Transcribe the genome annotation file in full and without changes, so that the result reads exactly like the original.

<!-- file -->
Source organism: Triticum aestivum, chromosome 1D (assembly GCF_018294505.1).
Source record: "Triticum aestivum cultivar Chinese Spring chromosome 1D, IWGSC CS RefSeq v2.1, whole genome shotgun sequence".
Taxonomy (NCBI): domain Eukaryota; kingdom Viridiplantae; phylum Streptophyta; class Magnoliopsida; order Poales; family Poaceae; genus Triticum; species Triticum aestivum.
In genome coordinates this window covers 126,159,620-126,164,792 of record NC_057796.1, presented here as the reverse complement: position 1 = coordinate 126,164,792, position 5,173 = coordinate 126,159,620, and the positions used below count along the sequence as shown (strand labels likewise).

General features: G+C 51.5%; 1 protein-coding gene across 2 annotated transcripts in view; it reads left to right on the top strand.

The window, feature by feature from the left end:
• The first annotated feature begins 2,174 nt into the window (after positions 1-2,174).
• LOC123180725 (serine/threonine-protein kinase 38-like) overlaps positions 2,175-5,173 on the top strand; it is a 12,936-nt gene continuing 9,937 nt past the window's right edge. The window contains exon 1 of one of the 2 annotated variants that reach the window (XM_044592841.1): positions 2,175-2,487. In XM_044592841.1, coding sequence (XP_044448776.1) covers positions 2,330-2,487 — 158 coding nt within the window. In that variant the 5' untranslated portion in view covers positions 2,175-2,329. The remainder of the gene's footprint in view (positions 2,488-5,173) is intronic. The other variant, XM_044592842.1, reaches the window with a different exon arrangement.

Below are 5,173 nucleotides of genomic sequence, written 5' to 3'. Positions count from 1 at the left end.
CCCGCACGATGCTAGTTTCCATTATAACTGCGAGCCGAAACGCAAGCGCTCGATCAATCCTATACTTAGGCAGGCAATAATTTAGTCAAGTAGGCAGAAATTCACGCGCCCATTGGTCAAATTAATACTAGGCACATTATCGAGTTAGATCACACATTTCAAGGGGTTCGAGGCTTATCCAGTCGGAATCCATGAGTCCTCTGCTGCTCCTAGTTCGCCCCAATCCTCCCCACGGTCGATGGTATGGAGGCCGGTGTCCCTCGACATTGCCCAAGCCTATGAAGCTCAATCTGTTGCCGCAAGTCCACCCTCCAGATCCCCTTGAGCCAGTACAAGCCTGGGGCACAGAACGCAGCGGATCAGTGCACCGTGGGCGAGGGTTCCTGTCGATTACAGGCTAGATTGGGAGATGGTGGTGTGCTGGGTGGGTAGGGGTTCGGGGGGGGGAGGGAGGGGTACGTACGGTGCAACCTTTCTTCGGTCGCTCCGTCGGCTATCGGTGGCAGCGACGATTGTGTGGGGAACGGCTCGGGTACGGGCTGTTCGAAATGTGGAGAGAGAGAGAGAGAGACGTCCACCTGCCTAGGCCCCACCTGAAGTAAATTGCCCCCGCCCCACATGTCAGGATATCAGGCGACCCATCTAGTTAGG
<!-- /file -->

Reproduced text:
Source organism: Triticum aestivum, chromosome 1D (assembly GCF_018294505.1).
Source record: "Triticum aestivum cultivar Chinese Spring chromosome 1D, IWGSC CS RefSeq v2.1, whole genome shotgun sequence".
Taxonomy (NCBI): domain Eukaryota; kingdom Viridiplantae; phylum Streptophyta; class Magnoliopsida; order Poales; family Poaceae; genus Triticum; species Triticum aestivum.
In genome coordinates this window covers 126,159,620-126,164,792 of record NC_057796.1, presented here as the reverse complement: position 1 = coordinate 126,164,792, position 5,173 = coordinate 126,159,620, and the positions used below count along the sequence as shown (strand labels likewise).

General features: G+C 51.5%; 1 protein-coding gene across 2 annotated transcripts in view; it reads left to right on the top strand.

The window, feature by feature from the left end:
• The first annotated feature begins 2,174 nt into the window (after positions 1-2,174).
• LOC123180725 (serine/threonine-protein kinase 38-like) overlaps positions 2,175-5,173 on the top strand; it is a 12,936-nt gene continuing 9,937 nt past the window's right edge. The window contains exon 1 of one of the 2 annotated variants that reach the window (XM_044592841.1): positions 2,175-2,487. In XM_044592841.1, coding sequence (XP_044448776.1) covers positions 2,330-2,487 — 158 coding nt within the window. In that variant the 5' untranslated portion in view covers positions 2,175-2,329. The remainder of the gene's footprint in view (positions 2,488-5,173) is intronic. The other variant, XM_044592842.1, reaches the window with a different exon arrangement.

Below are 5,173 nucleotides of genomic sequence, written 5' to 3'. Positions count from 1 at the left end.
CCCGCACGATGCTAGTTTCCATTATAACTGCGAGCCGAAACGCAAGCGCTCGATCAATCCTATACTTAGGCAGGCAATAATTTAGTCAAGTAGGCAGAAATTCACGCGCCCATTGGTCAAATTAATACTAGGCACATTATCGAGTTAGATCACACATTTCAAGGGGTTCGAGGCTTATCCAGTCGGAATCCATGAGTCCTCTGCTGCTCCTAGTTCGCCCCAATCCTCCCCACGGTCGATGGTATGGAGGCCGGTGTCCCTCGACATTGCCCAAGCCTATGAAGCTCAATCTGTTGCCGCAAGTCCACCCTCCAGATCCCCTTGAGCCAGTACAAGCCTGGGGCACAGAACGCAGCGGATCAGTGCACCGTGGGCGAGGGTTCCTGTCGATTACAGGCTAGATTGGGAGATGGTGGTGTGCTGGGTGGGTAGGGGTTCGGGGGGGGGAGGGAGGGGTACGTACGGTGCAACCTTTCTTCGGTCGCTCCGTCGGCTATCGGTGGCAGCGACGATTGTGTGGGGAACGGCTCGGGTACGGGCTGTTCGAAATGTGGAGAGAGAGAGAGAGAGACGTCCACCTGCCTAGGCCCCACCTGAAGTAAATTGCCCCCGCCCCACATGTCAGGATATCAGGCGACCCATCTAGTTAGG